Electronic Distance Meter using pic microcontroller

Measure distance while riding bicycle. Direct display in meter unit. Battery operated with Nitron 68HC908QY4, 16-pin MCU.

Figure 1: Prototype of Distance Meter.

This project demonstrates the use of 16×1 line LCD module to interface with Nitron 16-pin MCU, 68HC908QY4. The original idea came from one evening I went out with my son to the park near my home in Korat. The park has a nice walking way for people to exercise. I was wondering how long the distance is? I thought it would be nice if we know distance for one round.

 Electronic Distance MeterIt seemed to me that it’s quite long, but I didn’t know exactly. My son ridden bicycle while I was walking along him. I look at the bicycle wheel, and thought may be we can measure distance with the help of wheel rolling. The week before I brought a magnet from BaanMor, it was the rare earth magnet.I thought why don’t have the reed switch as the sensor and use the magnet tied to a wheel. Detection of rolling is then made by proximity effect, when the magnet close to the reed switch. This close/open reed switch contact can use to make on-off signal. I chose MCU from Motorola, a 16-pin 68HC908QY4 for counting the pulse signal produced by reed switch.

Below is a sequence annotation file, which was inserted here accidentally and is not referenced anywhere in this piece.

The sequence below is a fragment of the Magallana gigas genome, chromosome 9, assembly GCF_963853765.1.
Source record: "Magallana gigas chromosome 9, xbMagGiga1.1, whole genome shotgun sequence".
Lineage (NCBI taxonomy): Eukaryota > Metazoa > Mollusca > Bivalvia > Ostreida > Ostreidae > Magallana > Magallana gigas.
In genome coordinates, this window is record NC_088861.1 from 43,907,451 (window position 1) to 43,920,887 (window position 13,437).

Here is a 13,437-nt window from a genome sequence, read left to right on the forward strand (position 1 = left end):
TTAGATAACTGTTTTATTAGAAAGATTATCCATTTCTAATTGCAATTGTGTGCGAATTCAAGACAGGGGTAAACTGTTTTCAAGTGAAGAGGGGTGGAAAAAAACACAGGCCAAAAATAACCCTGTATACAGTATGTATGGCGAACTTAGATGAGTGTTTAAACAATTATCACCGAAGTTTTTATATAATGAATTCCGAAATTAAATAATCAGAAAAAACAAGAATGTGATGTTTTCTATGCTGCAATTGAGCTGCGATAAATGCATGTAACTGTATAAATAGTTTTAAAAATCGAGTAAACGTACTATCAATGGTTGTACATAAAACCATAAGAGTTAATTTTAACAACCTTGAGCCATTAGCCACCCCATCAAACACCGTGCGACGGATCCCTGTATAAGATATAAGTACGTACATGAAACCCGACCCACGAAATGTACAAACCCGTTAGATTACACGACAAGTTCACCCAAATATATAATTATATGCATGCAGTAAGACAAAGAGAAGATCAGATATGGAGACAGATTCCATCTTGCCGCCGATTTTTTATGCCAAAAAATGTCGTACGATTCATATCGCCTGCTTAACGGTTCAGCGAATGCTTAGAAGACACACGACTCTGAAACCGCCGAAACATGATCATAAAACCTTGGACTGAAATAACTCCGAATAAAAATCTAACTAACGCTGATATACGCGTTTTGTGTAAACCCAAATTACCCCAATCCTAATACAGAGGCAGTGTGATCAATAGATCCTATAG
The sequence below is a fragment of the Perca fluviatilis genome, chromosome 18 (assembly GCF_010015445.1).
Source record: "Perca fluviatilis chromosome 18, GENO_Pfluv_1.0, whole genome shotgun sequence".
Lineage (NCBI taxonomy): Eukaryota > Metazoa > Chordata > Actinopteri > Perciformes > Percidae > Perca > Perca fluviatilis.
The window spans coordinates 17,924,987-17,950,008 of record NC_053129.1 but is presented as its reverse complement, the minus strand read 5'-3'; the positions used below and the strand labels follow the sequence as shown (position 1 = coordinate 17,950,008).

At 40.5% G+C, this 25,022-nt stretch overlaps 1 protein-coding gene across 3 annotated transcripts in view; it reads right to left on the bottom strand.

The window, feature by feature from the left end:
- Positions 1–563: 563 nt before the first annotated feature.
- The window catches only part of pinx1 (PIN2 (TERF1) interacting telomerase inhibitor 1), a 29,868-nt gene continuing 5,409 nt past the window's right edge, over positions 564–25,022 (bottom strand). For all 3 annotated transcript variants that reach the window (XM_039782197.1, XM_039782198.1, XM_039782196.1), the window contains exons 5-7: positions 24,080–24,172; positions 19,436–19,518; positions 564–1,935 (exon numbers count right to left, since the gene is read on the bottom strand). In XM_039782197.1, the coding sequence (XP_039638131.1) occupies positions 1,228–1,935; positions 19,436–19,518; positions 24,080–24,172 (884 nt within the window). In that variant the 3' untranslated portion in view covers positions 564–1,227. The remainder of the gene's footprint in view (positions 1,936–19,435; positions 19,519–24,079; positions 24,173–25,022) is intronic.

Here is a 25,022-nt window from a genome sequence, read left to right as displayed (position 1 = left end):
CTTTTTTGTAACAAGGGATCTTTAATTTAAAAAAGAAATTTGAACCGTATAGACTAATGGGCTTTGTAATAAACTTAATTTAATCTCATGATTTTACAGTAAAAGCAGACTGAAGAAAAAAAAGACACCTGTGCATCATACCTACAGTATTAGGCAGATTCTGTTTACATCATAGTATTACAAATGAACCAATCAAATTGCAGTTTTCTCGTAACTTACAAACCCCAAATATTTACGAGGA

Hardware Schematic

The MCU uses internal oscillator, internal reset, so we need only to supply the +VDD and VSS. I put the decoupling cap 0.1uF to VDD and VSS. Interface signals for LCD are D4-D7, RS and E. It was 4-bit interfacing, no BUSY checking. The LCD connector is 16-pin SIP socket. D0-D3 is not used, so we must tie to GND. Also R/W# was tied to GND. Since we can not check BUSY bit, so the delay routine must be used to wait LCD ready for command and data writing.

 Electronic Distance MeterThe sensor inputs are PTA2 for reed switch contact and PTA0 for 0/+5V analog input. I used small phone jack for both sensors. The analog input is optional. I haven’t got the idea what sensor should be used. The power supply is battery with simple +5.1V zener diode. You can use +9V battery or 1.5Vx3 AA battery. The circuit can run properly when the supply down to +3V. Care should be taken if you will use ADC, since the VREF is the same as VDD!


For more detail: Electronic Distance Meter

About The Author

Ibrar Ayyub

I am an experienced technical writer holding a Master's degree in computer science from BZU Multan, Pakistan University. With a background spanning various industries, particularly in home automation and engineering, I have honed my skills in crafting clear and concise content. Proficient in leveraging infographics and diagrams, I strive to simplify complex concepts for readers. My strength lies in thorough research and presenting information in a structured and logical format.

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